Lewis Carroll’s manuscript of “Alice’s Adventures Under Ground” [x]
“I do not know if ‘Alice in Wonderland’ was an original story — I was, at least, no conscious imitator in writing it — but I do know that, since it came out, something like a dozen story-books have appeared, on identically the same pattern. The path I timidly explored believing myself to be ‘the first that ever burst into that silent sea’ — is now a beaten high-road: all the way-side flowers have long ago been trampled into the dust: and it would be courting disaster for me to attempt that style again.”
(voynich - photo by Bob With @ flickr) Article from MotherNature Network
Named after the Polish-American antiquarian bookseller Wilfrid M. Voynich, who acquired it in 1912, the Voynich Manuscript is a detailed 240-page book written in a language or script that is completely unknown. Its pages are also filled with colorful drawings of strange diagrams, odd events and plants that do not seem to match any known species, adding to the intrigue of the document and the difficulty of deciphering it. The original author of the manuscript remains unknown, but carbon dating has revealed that its pages were made sometime between 1404 and 1438. It has been called “the world’s most mysterious manuscript.”
Theories abound about the origin and nature of the manuscript. Some believe it was meant to be a pharmacopoeia, to address topics in medieval or early modern medicine. Many of the pictures of herbs and plants hint that it many have been some kind of textbook for an alchemist. The fact that many diagrams appear to be of astronomical origin, combined with the unidentifiable biological drawings, has even led some fanciful theorists to propose that the book may have an alien origin.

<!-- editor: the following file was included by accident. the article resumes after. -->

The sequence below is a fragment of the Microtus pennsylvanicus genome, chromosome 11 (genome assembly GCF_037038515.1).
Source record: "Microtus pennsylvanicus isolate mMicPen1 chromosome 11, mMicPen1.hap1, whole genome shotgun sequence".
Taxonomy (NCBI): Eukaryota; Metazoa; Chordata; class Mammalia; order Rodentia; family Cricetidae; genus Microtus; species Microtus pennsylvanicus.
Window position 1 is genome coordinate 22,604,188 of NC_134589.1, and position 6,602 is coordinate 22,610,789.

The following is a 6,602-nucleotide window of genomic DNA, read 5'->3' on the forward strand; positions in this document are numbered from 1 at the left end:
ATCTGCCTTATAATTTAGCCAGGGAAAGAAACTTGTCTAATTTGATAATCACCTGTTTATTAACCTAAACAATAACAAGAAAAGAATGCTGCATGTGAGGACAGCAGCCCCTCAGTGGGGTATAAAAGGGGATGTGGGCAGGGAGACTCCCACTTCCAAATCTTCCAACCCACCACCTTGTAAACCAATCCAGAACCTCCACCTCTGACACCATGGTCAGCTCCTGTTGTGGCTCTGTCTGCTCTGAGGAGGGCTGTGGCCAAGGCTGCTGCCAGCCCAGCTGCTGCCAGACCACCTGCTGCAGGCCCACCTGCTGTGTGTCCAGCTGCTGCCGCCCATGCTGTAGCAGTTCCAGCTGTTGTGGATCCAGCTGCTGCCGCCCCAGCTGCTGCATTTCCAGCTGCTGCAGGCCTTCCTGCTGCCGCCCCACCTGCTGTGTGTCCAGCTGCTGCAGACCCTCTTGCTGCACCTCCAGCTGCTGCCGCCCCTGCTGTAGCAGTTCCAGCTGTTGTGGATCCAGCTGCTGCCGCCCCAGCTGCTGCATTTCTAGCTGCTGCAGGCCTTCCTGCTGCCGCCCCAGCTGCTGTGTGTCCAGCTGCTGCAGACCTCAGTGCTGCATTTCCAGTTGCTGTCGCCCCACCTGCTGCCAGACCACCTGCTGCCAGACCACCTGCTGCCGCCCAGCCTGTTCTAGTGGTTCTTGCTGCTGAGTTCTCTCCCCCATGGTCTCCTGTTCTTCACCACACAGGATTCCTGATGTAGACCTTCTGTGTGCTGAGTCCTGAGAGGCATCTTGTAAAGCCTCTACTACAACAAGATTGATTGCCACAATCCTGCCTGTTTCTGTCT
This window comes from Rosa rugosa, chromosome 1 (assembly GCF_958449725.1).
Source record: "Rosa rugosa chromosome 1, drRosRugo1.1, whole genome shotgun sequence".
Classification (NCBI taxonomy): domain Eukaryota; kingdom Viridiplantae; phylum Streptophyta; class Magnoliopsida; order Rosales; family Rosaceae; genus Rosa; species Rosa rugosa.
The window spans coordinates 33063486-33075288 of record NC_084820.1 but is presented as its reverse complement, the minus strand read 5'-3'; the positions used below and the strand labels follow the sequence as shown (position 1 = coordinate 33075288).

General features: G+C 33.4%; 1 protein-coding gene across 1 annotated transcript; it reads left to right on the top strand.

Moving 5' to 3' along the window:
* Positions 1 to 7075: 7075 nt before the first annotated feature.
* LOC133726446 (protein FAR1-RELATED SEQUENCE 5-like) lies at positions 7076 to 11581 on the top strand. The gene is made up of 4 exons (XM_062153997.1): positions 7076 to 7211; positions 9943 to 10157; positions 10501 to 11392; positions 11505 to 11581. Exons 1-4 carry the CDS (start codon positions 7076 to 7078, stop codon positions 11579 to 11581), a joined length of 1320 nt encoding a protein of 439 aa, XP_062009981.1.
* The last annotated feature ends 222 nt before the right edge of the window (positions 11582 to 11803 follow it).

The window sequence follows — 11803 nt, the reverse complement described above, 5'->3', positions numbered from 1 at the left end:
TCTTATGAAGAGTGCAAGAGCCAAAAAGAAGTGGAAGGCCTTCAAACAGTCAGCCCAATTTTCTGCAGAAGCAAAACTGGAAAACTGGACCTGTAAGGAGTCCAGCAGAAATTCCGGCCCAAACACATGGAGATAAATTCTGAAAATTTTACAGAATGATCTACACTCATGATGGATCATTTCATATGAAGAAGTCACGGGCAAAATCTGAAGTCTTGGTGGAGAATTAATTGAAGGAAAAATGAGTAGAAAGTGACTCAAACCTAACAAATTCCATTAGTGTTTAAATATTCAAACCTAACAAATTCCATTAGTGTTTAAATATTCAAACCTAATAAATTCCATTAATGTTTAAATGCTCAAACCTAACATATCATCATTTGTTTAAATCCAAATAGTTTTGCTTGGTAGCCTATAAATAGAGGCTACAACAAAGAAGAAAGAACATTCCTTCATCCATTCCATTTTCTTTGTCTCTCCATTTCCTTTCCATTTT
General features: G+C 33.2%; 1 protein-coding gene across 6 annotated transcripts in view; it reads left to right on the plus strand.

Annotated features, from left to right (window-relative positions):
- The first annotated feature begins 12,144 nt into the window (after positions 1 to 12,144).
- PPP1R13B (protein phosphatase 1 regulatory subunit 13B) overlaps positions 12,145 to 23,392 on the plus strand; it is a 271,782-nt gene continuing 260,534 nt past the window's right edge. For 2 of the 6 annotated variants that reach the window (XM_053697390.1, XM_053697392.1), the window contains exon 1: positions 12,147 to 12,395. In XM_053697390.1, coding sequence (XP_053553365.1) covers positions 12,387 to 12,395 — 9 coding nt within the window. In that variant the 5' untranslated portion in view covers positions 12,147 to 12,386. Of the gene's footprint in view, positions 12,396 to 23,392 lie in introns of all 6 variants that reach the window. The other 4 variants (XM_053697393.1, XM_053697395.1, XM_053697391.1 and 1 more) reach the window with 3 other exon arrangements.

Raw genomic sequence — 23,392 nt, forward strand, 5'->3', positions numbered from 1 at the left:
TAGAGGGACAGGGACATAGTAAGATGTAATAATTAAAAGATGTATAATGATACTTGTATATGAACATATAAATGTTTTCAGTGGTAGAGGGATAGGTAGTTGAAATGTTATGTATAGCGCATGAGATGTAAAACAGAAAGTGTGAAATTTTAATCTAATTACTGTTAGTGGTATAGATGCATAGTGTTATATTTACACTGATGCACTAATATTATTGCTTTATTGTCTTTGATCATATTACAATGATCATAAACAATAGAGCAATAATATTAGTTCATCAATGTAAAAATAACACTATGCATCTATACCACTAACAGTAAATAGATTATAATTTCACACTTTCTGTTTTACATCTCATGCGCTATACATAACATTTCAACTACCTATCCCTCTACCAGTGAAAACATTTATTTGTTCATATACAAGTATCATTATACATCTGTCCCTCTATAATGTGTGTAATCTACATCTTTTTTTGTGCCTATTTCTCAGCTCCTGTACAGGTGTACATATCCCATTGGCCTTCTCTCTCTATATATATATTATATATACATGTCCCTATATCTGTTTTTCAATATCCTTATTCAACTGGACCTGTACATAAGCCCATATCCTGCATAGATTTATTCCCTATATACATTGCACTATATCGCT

One thing most theorists agree on is that the book is unlikely to be a hoax, given the amount of time, money and detail that would have been required to make it.
Pages from Lady Jane Grey’s Prayer Book, with a message written to Sir John Bridges, Lieutenant of the Tower, by her before her execution.
Forasmutche as you have desired so simple a weman to wrighte in so worthye a booke (good) Mayster Leaftaunte [Lieutenant] therefore I shall as a frende desyre you and as a Christian requer [require] you to call uppon god to encline youre harte to his lawes to quicken you in his waye and not to take the worde of trewethe utterlye oute of youre mouthe howe styll to dye that by deathe you maye purchase eternall life and remembre howe the ende of Mathusael [Methuselah] whoe as we reade in the Scriptures was the longeste lived that was of a manne died at the laste for as the Precher sayethe there is a tyme to be borne and a tyme to dye and the daye of deathe is better than the daye of oure birthe youres as the lorde knoweth as a frende Jane Duddeley’
Lady Jane Grey was Queen of England for nine days. Jane and those who engineered her rise to the monarchy were executed after Mary I was declared the rightful queen.